re·peat (rĭ-pēt, rēpēt′)
v. re·peat·ed, re·peat·ing, re·peats
1. To say again: Could you repeat the question?
2. To utter in duplication of another's utterance: repeated the customer's complaint in disbelief.
3. To recite from memory: repeated the poem verbatim.
4. To tell to another: repeated what he had heard that morning.
5. To do, experience, or produce again: repeat past successes; repeat a course; repeat a pattern.
6. To express (oneself) in the same way or words: repeats himself constantly.
a. To say something again.
b. To do or experience something again, especially to win a championship for a second time in a row.
c. To occur or happen again: The melody repeats in the refrain.
2. To commit the fraudulent offense of voting more than once in a single election.
1. An act of repeating.
2. Something repeated, as an interval in athletic training.
3. A broadcast of a television or radio program that has been previously broadcast; a rerun.
a. A passage or section that is repeated.
b. A sign usually consisting of two vertical dots, indicating a passage to be repeated.
Of, relating to, or being something that repeats or is repeated: a repeat offender; a repeat performance of the play.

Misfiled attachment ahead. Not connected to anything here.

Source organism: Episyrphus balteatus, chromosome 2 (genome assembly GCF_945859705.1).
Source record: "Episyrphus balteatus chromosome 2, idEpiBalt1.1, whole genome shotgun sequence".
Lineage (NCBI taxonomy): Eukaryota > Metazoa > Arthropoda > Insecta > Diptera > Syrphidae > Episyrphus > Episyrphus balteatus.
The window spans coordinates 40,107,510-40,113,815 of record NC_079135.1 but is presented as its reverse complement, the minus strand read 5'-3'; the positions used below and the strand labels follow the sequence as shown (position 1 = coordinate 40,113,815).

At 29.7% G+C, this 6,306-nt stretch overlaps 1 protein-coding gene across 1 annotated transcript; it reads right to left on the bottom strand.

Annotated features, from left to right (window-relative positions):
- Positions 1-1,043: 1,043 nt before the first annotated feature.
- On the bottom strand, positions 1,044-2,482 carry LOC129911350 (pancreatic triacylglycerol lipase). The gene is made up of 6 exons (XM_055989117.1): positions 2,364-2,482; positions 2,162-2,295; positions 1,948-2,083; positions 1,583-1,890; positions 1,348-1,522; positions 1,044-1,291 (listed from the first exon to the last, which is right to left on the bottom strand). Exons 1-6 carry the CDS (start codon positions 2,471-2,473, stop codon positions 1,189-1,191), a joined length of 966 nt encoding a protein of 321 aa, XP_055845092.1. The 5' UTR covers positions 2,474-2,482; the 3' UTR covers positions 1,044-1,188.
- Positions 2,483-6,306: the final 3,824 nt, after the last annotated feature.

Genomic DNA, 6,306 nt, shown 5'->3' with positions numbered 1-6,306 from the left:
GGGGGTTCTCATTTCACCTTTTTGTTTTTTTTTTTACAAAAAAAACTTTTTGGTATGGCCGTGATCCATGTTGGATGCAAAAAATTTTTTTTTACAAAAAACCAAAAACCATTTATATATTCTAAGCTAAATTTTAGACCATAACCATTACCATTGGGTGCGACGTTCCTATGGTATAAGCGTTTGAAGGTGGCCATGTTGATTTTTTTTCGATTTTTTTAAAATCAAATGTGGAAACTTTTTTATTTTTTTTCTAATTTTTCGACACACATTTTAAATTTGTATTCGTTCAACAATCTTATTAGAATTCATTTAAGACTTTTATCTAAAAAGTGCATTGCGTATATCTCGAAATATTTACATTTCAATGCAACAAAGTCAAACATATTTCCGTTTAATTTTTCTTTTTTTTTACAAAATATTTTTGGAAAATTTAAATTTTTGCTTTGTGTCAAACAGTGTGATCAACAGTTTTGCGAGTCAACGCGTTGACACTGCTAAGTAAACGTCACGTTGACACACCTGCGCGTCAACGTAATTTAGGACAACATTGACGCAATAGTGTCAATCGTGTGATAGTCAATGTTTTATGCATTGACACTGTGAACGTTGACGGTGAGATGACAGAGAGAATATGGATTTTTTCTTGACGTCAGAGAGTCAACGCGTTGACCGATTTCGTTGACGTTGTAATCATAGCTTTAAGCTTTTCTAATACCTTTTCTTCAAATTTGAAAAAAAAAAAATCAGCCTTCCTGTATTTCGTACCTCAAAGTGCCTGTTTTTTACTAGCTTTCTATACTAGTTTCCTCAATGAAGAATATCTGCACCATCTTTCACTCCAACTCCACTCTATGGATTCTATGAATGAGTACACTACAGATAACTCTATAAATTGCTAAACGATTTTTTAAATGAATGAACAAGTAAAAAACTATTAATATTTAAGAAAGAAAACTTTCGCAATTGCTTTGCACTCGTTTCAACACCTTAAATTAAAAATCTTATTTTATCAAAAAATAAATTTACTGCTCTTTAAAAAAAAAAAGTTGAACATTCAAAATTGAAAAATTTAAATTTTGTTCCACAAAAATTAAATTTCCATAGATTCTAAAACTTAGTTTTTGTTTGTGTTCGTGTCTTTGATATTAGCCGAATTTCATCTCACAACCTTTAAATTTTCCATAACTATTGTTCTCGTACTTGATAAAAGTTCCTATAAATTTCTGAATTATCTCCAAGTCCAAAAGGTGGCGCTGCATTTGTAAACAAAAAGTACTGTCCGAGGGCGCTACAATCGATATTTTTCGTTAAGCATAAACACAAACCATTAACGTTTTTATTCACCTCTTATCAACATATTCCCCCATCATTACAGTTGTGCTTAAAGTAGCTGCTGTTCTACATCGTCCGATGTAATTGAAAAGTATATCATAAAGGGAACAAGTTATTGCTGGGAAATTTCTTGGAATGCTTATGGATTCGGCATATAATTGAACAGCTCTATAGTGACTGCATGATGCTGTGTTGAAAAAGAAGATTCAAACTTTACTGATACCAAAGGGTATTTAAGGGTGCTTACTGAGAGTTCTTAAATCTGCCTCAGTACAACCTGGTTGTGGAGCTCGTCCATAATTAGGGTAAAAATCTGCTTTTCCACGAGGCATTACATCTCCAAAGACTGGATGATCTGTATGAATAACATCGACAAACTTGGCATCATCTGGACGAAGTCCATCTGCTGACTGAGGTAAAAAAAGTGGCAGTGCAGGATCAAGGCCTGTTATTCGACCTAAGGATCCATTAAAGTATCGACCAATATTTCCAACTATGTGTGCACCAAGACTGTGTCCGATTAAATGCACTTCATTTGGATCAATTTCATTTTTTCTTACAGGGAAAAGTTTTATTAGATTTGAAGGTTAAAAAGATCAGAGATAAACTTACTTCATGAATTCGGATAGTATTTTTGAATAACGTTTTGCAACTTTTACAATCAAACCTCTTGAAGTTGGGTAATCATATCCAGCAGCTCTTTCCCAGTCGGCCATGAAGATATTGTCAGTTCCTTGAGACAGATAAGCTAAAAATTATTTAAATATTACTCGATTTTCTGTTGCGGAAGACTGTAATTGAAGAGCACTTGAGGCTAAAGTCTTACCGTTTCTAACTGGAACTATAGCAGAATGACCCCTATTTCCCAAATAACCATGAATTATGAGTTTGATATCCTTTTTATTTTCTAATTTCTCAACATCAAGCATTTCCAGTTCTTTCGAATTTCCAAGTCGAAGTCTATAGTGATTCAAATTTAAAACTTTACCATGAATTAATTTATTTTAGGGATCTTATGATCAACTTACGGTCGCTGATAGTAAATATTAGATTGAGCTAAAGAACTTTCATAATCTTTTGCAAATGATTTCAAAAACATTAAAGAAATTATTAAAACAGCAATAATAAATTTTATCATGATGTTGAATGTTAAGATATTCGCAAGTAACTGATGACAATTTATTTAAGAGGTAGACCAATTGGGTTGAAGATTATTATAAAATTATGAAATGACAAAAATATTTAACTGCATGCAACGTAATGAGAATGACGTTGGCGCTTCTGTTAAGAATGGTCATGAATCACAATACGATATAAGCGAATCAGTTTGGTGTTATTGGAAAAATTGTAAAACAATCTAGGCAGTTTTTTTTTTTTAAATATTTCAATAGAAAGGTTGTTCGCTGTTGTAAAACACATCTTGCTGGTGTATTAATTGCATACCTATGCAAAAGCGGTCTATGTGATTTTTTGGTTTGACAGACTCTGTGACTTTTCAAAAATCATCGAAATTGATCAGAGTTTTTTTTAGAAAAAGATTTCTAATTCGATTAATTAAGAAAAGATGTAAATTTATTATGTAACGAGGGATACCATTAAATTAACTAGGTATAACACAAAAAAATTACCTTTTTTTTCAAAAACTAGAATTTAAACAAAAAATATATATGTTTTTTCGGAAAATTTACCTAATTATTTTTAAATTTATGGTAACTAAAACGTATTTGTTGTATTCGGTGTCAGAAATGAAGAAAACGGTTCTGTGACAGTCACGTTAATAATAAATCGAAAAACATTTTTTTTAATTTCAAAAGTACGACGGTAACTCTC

[Middle English repeten, from Old French repeter, from Latin repetere, to seek again : re-, re- + petere, to seek; see pet- in the Appendix of Indo-European roots.]
Synonyms: repeat, iterate, reiterate, restate
These verbs mean to state again: repeated the warning; iterate a demand; reiterated the question; restated the obvious.
The American Heritage® Dictionary of the English Language, Fifth Edition copyright ©2020 by Houghton Mifflin Harcourt Publishing Company. All rights reserved.
Indo-European & Semitic Roots Appendices
Thousands of entries in the dictionary include etymologies that trace their origins back to reconstructed proto-languages. You can obtain more information about these forms in our online appendices:
The Indo-European appendix covers nearly half of the Indo-European roots that have left their mark on English words. A more complete treatment of Indo-European roots and the English words derived from them is available in our Dictionary of Indo-European Roots.